2019 CSCE Annual Conference - Laval (Greater Montreal) Conference
Dr. Luis E Amador-Jimenez , Concordia University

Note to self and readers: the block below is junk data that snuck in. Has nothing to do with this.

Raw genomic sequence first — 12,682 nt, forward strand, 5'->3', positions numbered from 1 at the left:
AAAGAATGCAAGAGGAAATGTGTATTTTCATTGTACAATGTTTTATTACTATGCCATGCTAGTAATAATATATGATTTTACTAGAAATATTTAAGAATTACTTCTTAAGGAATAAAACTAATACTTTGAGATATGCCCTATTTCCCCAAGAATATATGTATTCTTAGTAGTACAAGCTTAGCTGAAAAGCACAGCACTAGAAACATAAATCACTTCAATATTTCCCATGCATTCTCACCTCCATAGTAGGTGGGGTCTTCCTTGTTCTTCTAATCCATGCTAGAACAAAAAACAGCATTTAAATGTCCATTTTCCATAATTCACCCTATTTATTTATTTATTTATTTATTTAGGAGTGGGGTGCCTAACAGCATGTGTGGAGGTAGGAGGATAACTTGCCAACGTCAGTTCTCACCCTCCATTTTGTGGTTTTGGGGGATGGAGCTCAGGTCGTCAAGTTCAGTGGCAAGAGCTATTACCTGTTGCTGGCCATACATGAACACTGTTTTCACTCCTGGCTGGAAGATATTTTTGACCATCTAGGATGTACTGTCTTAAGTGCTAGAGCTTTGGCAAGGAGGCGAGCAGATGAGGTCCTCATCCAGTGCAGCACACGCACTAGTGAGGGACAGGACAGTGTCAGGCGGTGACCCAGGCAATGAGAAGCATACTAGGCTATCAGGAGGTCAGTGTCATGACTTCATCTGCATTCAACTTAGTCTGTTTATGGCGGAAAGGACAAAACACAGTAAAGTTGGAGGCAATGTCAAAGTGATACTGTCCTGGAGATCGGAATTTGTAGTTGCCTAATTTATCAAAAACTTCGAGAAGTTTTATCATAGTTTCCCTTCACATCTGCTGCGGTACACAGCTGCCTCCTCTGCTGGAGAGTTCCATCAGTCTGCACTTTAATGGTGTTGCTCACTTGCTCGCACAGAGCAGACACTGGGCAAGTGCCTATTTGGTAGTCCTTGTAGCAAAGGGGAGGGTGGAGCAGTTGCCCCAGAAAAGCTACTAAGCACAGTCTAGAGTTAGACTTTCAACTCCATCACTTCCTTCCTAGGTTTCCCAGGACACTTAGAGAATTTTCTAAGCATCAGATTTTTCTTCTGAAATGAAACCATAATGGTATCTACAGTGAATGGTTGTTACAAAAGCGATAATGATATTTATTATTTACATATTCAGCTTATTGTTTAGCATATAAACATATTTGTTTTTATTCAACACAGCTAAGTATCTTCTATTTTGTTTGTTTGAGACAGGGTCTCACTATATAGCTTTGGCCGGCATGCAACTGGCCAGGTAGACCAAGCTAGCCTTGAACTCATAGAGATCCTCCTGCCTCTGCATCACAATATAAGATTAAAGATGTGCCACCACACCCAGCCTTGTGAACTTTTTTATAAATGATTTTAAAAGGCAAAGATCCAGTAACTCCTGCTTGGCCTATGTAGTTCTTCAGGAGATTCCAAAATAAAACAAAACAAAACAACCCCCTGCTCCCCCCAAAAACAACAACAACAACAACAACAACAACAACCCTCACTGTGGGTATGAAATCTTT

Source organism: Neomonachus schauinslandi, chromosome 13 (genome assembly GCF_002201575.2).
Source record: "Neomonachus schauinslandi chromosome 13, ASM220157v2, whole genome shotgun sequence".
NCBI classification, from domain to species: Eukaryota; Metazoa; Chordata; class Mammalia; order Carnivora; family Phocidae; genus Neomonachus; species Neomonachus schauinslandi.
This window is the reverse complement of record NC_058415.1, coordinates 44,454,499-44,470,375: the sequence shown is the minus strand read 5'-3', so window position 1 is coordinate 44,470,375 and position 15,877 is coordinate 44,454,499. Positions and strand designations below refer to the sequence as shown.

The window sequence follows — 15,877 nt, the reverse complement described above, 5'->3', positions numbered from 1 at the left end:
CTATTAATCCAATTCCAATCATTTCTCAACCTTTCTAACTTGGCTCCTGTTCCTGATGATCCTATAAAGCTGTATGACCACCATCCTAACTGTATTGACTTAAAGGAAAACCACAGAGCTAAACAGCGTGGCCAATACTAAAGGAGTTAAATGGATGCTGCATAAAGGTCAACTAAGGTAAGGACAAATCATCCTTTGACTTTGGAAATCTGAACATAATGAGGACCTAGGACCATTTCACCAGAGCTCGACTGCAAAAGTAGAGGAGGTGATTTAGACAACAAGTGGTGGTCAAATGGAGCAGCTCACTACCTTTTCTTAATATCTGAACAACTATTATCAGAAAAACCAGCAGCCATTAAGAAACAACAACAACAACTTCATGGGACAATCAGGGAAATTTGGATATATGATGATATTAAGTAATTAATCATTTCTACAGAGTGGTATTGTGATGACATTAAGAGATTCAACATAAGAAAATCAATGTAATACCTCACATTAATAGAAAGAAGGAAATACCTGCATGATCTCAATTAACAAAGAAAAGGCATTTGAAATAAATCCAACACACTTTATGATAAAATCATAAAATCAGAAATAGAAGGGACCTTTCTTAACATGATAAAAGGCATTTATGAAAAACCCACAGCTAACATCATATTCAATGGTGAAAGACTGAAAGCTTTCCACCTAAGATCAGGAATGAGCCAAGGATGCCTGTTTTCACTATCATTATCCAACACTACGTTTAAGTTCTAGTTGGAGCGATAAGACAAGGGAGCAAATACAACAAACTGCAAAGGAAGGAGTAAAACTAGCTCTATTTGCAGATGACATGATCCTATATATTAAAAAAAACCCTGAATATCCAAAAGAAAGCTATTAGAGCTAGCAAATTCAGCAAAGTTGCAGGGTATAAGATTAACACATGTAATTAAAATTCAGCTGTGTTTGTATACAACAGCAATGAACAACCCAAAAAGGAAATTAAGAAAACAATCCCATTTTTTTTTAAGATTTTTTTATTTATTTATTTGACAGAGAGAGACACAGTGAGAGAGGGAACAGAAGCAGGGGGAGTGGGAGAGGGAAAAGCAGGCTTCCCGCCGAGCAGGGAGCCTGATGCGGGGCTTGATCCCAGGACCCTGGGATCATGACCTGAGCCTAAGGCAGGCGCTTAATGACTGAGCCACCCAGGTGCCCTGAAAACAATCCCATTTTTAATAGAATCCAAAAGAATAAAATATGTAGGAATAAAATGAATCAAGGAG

North America’s infrastructure is at risk. Water and combined sewer and stormwater systems, representing an important part of the cities’ urban infrastructure, are in dire condition state. According to the latest Canadian Infrastructure report card, one-third of the pipes are in fair condition state and below, which requires further attention. Furthermore, more than half of the linear stormwater assets are facing the risk of overflooding due to the increased flow demand/capacity ratio. Even though some scholars developed management systems for pipes to optimize the maintenance and replacement and improve network condition, they ignored the growing effect of urban growth and climate change (i.e. intense and frequent rainfall cause flooding) on the pipes’ deterioration. Accordingly, this paper proposes a scheduling and optimization framework that optimizes the pipes’ replacement decisions to increase their resiliency while considering the annual expenditures, urban growth and its’ future impact on the demand. The framework revolves through five core models: (1) urban and climate change models that simulates the impact of the urban growth and climate change on water and combined sewer pipes; (2) capacity performance model that predicts the future flow demand-capacity ratios based on the estimated population growth, land use changes, and climate change; (3) pipes’ deterioration model that calculates the pipes’ condition across their service life; (4) financial model that computes the life-cycle costs; and (5) multi-objective optimization model that schedules the replacement decisions to minimize the network’s demand-capacity ratio and maximize its condition, while respecting the available budget. The system was applied to the water and combined sewer and stormwater network of Kindersley town, Saskatchewan, Canada. The results showed an optimal intervention schedule with a total of 500 intervention actions across the 25 years planning horizon. Furthermore, it showed an EUAC of $1.7 million and an average condition state of 69% with resilience preparedness of 59% for both networks at the end of the planning horizon. In conclusion, the pipes’ resiliency to flooding could be drastically improved while minimizing the life-cycle costs through maintaining acceptable pipes’ condition states and demand-capacity ratios, identifying condition/capacity deficient pipes, and taking prompt recovery measures.